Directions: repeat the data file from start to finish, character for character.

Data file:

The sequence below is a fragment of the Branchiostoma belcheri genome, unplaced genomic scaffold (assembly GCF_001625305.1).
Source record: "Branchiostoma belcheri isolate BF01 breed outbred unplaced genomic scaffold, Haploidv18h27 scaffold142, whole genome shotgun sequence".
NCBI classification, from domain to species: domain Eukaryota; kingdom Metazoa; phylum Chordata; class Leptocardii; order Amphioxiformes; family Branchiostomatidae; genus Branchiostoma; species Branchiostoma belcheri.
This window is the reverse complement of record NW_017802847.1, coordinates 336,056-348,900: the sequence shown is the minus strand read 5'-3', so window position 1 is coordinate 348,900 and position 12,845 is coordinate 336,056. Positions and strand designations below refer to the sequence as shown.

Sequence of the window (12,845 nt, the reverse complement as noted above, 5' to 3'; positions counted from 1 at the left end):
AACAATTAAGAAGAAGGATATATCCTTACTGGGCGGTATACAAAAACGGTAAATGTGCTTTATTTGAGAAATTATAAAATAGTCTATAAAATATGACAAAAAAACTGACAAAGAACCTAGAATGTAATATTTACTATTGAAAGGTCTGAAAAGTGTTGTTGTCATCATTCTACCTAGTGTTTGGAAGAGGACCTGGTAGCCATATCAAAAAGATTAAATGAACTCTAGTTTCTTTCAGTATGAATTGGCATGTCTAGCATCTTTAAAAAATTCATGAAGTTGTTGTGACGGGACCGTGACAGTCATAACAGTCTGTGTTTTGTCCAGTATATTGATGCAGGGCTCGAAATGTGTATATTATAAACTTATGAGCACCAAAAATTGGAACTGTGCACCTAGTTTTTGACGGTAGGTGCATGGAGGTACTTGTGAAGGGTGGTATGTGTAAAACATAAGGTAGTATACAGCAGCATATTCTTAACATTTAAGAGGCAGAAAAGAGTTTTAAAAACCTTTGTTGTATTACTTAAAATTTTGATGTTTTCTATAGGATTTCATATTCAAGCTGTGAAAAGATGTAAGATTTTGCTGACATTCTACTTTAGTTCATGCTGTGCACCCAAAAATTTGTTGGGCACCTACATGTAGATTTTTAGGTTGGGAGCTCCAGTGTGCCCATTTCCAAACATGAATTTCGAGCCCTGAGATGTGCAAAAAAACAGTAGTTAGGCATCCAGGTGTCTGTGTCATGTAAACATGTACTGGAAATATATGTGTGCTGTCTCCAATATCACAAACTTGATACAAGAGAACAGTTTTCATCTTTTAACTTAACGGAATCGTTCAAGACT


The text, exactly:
The sequence below is a fragment of the Branchiostoma belcheri genome, unplaced genomic scaffold (assembly GCF_001625305.1).
Source record: "Branchiostoma belcheri isolate BF01 breed outbred unplaced genomic scaffold, Haploidv18h27 scaffold142, whole genome shotgun sequence".
NCBI classification, from domain to species: domain Eukaryota; kingdom Metazoa; phylum Chordata; class Leptocardii; order Amphioxiformes; family Branchiostomatidae; genus Branchiostoma; species Branchiostoma belcheri.
This window is the reverse complement of record NW_017802847.1, coordinates 336,056-348,900: the sequence shown is the minus strand read 5'-3', so window position 1 is coordinate 348,900 and position 12,845 is coordinate 336,056. Positions and strand designations below refer to the sequence as shown.

Sequence of the window (12,845 nt, the reverse complement as noted above, 5' to 3'; positions counted from 1 at the left end):
AACAATTAAGAAGAAGGATATATCCTTACTGGGCGGTATACAAAAACGGTAAATGTGCTTTATTTGAGAAATTATAAAATAGTCTATAAAATATGACAAAAAAACTGACAAAGAACCTAGAATGTAATATTTACTATTGAAAGGTCTGAAAAGTGTTGTTGTCATCATTCTACCTAGTGTTTGGAAGAGGACCTGGTAGCCATATCAAAAAGATTAAATGAACTCTAGTTTCTTTCAGTATGAATTGGCATGTCTAGCATCTTTAAAAAATTCATGAAGTTGTTGTGACGGGACCGTGACAGTCATAACAGTCTGTGTTTTGTCCAGTATATTGATGCAGGGCTCGAAATGTGTATATTATAAACTTATGAGCACCAAAAATTGGAACTGTGCACCTAGTTTTTGACGGTAGGTGCATGGAGGTACTTGTGAAGGGTGGTATGTGTAAAACATAAGGTAGTATACAGCAGCATATTCTTAACATTTAAGAGGCAGAAAAGAGTTTTAAAAACCTTTGTTGTATTACTTAAAATTTTGATGTTTTCTATAGGATTTCATATTCAAGCTGTGAAAAGATGTAAGATTTTGCTGACATTCTACTTTAGTTCATGCTGTGCACCCAAAAATTTGTTGGGCACCTACATGTAGATTTTTAGGTTGGGAGCTCCAGTGTGCCCATTTCCAAACATGAATTTCGAGCCCTGAGATGTGCAAAAAAACAGTAGTTAGGCATCCAGGTGTCTGTGTCATGTAAACATGTACTGGAAATATATGTGTGCTGTCTCCAATATCACAAACTTGATACAAGAGAACAGTTTTCATCTTTTAACTTAACGGAATCGTTCAAGACT